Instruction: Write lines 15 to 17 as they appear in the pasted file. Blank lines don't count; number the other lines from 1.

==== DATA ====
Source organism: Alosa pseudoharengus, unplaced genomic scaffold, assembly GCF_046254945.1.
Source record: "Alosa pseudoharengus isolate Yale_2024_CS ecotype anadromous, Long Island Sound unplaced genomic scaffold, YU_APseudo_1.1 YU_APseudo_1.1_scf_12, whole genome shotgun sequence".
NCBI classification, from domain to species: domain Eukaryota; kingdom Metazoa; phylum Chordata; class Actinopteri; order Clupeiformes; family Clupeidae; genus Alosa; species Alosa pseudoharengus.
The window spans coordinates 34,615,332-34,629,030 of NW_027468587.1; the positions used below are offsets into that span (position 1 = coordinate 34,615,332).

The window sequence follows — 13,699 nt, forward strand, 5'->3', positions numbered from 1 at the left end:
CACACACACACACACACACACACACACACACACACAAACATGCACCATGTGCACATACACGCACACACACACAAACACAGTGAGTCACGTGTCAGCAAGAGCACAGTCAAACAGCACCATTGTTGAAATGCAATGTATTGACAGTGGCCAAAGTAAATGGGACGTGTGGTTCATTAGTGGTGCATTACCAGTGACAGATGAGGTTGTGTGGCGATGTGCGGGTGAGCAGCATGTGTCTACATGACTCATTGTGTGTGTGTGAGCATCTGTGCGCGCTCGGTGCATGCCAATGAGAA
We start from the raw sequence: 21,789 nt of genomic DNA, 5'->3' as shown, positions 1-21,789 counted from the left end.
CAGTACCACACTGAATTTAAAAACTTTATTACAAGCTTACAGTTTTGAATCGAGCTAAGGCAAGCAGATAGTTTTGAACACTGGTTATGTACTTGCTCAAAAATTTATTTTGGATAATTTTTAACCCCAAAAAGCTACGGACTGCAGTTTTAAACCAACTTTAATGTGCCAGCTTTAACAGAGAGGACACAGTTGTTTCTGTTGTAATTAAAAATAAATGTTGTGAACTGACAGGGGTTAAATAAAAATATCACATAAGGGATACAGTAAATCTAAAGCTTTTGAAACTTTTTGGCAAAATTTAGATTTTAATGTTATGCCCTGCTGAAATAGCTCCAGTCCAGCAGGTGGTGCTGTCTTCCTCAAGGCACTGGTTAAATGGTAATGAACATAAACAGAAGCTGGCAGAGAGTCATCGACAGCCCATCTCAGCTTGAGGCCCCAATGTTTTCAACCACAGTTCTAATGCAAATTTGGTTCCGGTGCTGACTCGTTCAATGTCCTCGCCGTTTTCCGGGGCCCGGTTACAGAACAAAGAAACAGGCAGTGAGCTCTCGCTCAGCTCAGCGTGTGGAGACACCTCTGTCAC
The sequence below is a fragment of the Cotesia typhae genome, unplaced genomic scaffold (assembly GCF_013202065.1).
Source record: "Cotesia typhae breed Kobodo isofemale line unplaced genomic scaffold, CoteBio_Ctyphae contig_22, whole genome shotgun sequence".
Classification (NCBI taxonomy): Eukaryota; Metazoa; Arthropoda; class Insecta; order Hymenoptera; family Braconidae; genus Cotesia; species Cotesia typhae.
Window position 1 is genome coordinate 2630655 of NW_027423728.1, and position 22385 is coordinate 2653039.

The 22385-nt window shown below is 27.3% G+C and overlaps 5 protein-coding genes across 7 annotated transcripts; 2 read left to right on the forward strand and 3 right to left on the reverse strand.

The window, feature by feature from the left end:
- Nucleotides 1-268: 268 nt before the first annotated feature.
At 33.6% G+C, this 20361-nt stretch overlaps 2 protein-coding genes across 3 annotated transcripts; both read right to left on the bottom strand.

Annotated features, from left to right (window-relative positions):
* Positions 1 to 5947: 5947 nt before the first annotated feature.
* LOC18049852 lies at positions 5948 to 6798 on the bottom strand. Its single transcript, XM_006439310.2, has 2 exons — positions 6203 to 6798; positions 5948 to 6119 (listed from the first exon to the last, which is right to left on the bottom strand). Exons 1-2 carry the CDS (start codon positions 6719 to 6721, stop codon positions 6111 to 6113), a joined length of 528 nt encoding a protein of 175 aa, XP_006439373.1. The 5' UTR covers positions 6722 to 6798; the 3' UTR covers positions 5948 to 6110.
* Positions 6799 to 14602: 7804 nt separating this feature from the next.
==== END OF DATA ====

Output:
- Nucleotides 1-268: 268 nt before the first annotated feature.
At 33.6% G+C, this 20361-nt stretch overlaps 2 protein-coding genes across 3 annotated transcripts; both read right to left on the bottom strand.

Annotated features, from left to right (window-relative positions):